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bobster1985

Opening day from the air

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Classic media account of the fairs, saying that the public was "bored" with pre-fair hype so stayed away in droves. I do agree that many stayed away if it was projected that a million would attend opening day! With that prediction, I would have waited a little while to let the dust settle before I went, too.

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The geometry from the air shows the brilliant work of the design board. It is stunning.

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And Opening Day 1940:

 

 

Opening Day 1940 NYWF Raw - Copy.jpg

On 8/20/2014 at 5:40 PM, bobster1985 said:

I just realized that the Trylon/Perisphere was a gigantic sundial! They could have put numbers on the perisphere. :)

Hello, I just saw this. This would not function as a sundial. By afternoon the Trylon shadow was a tight coil facing George Washtngton.

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The 1939-40 NYWF is memorable for many reasons, but its design and adherence to theme may be its greatest achievement.  The geometry of design was everywhere. The photograph is wonderful.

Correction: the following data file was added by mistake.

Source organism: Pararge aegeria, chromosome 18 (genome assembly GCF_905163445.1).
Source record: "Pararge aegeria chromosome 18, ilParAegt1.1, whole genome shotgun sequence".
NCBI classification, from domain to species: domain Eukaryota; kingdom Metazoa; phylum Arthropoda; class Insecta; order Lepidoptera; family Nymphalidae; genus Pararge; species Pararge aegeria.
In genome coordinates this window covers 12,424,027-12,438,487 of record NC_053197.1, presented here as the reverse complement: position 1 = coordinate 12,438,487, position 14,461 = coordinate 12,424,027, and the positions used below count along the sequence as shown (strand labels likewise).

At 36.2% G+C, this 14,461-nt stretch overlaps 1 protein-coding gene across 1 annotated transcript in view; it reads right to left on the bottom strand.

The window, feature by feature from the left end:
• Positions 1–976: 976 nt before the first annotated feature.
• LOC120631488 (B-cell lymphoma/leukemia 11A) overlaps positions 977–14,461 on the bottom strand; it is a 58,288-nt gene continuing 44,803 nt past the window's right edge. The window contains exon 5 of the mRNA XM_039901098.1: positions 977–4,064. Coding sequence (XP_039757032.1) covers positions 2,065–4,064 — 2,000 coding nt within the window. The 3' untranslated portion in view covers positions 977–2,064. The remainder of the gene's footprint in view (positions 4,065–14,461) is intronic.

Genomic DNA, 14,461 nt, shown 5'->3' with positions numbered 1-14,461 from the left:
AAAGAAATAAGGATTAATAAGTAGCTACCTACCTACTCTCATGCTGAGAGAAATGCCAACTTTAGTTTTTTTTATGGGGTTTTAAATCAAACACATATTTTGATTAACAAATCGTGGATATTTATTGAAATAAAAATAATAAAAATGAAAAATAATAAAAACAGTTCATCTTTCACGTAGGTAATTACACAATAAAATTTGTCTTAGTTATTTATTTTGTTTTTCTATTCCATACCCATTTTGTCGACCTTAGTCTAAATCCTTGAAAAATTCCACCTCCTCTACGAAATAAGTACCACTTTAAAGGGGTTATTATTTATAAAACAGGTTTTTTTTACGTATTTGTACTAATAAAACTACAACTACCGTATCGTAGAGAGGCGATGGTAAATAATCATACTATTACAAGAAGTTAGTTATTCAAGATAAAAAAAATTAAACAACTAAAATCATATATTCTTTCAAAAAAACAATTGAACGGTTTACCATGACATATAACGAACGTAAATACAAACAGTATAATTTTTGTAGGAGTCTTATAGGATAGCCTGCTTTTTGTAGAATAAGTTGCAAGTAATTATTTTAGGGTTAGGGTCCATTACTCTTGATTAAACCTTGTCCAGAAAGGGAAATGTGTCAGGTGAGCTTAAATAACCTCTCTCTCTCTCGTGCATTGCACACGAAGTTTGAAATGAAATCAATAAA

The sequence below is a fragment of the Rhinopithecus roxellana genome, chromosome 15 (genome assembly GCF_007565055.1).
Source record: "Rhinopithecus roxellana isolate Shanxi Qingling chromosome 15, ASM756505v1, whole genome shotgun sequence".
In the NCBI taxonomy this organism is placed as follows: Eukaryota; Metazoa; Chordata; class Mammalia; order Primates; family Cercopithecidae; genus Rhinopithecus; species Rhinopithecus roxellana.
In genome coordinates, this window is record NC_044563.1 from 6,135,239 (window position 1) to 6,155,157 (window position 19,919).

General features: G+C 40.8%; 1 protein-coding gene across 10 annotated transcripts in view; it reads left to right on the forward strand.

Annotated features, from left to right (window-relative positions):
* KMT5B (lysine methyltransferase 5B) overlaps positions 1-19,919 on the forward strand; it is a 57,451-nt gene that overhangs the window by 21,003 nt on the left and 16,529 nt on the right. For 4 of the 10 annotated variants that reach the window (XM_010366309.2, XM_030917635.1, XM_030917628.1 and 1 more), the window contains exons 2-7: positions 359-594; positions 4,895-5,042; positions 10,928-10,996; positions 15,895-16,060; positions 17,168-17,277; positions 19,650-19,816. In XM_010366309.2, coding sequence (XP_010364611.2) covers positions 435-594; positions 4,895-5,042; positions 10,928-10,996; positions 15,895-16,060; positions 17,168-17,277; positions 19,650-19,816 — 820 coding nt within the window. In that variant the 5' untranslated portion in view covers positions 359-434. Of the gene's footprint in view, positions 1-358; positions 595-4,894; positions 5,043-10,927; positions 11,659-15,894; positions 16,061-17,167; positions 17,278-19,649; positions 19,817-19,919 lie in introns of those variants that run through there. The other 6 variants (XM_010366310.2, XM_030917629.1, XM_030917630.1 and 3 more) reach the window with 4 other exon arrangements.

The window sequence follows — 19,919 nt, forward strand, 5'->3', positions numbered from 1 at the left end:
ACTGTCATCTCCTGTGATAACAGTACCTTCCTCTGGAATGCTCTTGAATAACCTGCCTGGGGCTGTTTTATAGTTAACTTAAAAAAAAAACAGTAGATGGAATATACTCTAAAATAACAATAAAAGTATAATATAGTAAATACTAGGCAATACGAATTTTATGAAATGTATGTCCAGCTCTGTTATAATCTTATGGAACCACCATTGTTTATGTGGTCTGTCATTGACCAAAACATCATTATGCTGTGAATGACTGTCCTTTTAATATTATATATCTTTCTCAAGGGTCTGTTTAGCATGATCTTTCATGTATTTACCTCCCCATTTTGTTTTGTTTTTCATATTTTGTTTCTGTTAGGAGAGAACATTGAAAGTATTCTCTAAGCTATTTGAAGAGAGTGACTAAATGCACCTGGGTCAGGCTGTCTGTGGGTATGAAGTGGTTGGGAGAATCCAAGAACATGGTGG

The Federal Building was enormous.  The "American Common" is visible--where the USSR pavilion stood.  In the distance the 1939 Maritime pavilion somehow looks forlorn.  I don't believe the building was used in 1940 although I am open to correction on this.

Wow, I just hit 5,000 posts.  Did I mention I truly enjoy and respect this web site and its members?

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Hi Jim,

Congrats on 5,000! That is one post per year for the Time Capsule :)

I forgot to post words with the photo - yes, American Common, and yes, Maritime in 1940 was moved to the Communications building (you can tell by the altered facade in 1940 - more doors (not visible here)). The area in front of the Federal Building (the Court of Nations?) is HUGE. Speaking of HUGE - click on the image ;)

I just did and was rather surprised. I accidentally uploaded the raw unrestored full size file! Westinghouse has its new tower, Gas pylons are red and not white, the Goddess of Perfection is atop Heinz, DuPont is painted...I wanted to find a 1940 feature NOT in place yet and I did - there is no information booth at the center of The Great Compass!

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Thank you, Eric.